Posted by: itneverrainsinseattle | January 3, 2010

What’s agreed, so far…

First Thing’s First: We are both underemployed. Our business is not bringing in enough money to pay for much of anything, let alone cover our monthly expenses. We’re in arrears on the mortgage payment. So, the first priority is: we agree that we both need to find new (separate) sources of income.

Toward that end, we are both committed to sending out a minimum of three resumes per week and cultivating our respective networks as best we can in the month of January. We may need to revise our strategy for February if we haven’t found traction by the end of this month. To the extent that a possible sale of our business might include golden handcuffs for Penny (and maybe residual payments to me), so much the better for both of us.

The House: If Penny can find a way to earn enough income to keep the house on her own, she can have it. If she can’t do so, but I can, Penny agrees that I can have it. We both acknowledge that the house currently has no equity — is, in fact, likely underwater. That said, I have my concerns about keeping the house, which I tried to express delicately. It goes like this: what if I do manage to find such a source of income, but she does not find any source of income… and she does not pursue finding said income particularly vigorously? This is something we are going to have to work out, but the long and the short of it is: if there’s even a hint that my attempt at keeping the house interferes with us truly separating our living situation, I’m done with the house.

Oh, and we are agreed that if either of us is able to keep the house: whoever gets the house gets the debt that goes with it. And we need to find out how to transfer ownership legally to the one who keeps it, and remove the other person from the mortgage, the HELOC, and the deed.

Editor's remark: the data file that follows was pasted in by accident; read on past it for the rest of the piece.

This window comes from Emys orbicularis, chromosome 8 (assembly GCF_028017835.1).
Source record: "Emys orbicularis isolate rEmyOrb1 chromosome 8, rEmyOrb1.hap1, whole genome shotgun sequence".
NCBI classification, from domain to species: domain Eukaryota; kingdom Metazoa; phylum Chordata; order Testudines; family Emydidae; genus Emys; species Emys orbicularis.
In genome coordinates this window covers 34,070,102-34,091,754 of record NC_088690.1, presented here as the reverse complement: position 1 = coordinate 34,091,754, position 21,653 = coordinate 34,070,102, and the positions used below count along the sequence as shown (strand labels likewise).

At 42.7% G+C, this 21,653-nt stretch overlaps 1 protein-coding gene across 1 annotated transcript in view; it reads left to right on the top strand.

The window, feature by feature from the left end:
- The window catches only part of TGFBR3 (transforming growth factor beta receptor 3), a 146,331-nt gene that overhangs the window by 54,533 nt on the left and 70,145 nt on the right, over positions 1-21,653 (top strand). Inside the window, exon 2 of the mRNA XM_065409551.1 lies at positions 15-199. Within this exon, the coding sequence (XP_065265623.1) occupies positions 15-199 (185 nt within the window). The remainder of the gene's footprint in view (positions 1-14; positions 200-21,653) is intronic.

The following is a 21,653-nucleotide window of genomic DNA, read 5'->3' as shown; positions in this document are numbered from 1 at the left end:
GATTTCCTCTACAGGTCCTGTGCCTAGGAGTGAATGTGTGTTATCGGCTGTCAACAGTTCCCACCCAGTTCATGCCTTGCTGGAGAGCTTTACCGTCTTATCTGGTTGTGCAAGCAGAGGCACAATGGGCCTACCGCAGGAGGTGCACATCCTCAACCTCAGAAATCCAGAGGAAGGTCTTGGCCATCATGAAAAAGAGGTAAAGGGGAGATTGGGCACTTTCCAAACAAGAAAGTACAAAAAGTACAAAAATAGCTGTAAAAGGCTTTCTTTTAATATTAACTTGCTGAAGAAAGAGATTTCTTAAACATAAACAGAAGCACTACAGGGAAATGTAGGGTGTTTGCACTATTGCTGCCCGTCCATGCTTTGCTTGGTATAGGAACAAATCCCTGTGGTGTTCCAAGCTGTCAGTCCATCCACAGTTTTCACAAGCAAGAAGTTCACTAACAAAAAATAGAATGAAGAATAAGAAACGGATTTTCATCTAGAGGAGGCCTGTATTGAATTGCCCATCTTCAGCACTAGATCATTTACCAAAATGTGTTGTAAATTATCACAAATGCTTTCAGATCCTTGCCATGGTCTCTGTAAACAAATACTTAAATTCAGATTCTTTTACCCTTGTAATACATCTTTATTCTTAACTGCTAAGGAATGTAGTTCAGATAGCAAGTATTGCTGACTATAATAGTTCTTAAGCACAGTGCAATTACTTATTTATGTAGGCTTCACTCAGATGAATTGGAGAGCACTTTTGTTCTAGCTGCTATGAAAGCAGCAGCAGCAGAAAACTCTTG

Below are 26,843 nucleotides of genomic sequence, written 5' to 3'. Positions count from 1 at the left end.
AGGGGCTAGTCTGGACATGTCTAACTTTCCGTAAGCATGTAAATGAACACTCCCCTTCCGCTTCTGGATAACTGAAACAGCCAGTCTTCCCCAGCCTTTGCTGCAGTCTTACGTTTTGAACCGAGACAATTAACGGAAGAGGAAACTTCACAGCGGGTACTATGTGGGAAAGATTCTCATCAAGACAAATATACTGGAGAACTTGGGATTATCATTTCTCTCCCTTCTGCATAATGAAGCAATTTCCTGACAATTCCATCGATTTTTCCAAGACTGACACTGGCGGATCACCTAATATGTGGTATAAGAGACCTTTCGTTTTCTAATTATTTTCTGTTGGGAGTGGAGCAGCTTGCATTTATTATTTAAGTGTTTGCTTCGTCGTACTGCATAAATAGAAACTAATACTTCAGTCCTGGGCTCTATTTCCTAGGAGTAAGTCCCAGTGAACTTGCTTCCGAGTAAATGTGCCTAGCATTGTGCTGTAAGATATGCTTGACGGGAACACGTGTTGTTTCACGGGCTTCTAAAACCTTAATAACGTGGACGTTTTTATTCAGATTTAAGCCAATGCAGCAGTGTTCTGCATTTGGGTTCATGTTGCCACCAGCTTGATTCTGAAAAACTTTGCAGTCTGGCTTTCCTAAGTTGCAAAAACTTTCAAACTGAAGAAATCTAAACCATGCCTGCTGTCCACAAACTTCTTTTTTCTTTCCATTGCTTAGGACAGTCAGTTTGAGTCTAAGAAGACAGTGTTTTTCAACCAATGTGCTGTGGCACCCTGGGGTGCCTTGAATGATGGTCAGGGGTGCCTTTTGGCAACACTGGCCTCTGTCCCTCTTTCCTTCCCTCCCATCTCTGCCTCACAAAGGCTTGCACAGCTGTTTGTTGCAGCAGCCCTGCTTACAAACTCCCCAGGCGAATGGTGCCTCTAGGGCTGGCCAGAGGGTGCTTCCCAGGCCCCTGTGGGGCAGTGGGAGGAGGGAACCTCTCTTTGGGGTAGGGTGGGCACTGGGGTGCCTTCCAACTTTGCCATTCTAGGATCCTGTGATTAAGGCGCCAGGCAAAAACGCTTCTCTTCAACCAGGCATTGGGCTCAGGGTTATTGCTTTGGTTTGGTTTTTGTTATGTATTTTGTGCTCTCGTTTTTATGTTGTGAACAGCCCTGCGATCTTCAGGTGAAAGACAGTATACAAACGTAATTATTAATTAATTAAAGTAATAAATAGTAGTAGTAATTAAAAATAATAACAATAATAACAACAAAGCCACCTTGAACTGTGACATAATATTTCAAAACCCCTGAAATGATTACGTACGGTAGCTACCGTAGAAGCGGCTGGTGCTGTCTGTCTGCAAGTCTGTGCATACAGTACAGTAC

We are both agreed to the notion that all of this will likely be resolved sometime in the first half of the year.

Our Debt: We are agreed that our shared debts, like our shared assets, should be divided up equally. Penny did express some concern about what would happen if one of us should snag a substantially larger income than the other, but she did not make any suggestion as to how else we would divide our debt in such a situation.

Our Stuff: We are agreed that anything she brought into the marriage, for the most part, is hers, and anything I brought into the marriage, for the most part, is mine, and that we will endeavor to divide the rest of our assets equally. We will endeavor to be fair with regard to setting up new households. For example, we bought a dining room table that we both love, but I recently inherited a useable dining room set (originally purchased by my great grandparents), so it would make sense to allow Penny possession of our dining room table. Likewise, all of the stereo and television equipment we have, I brought into the marriage, but it might make sense for me to allow that to go to her. (In exchange, I might end up with the lion’s share of the books we own together, although she might have “visitation rights” for those, etc….)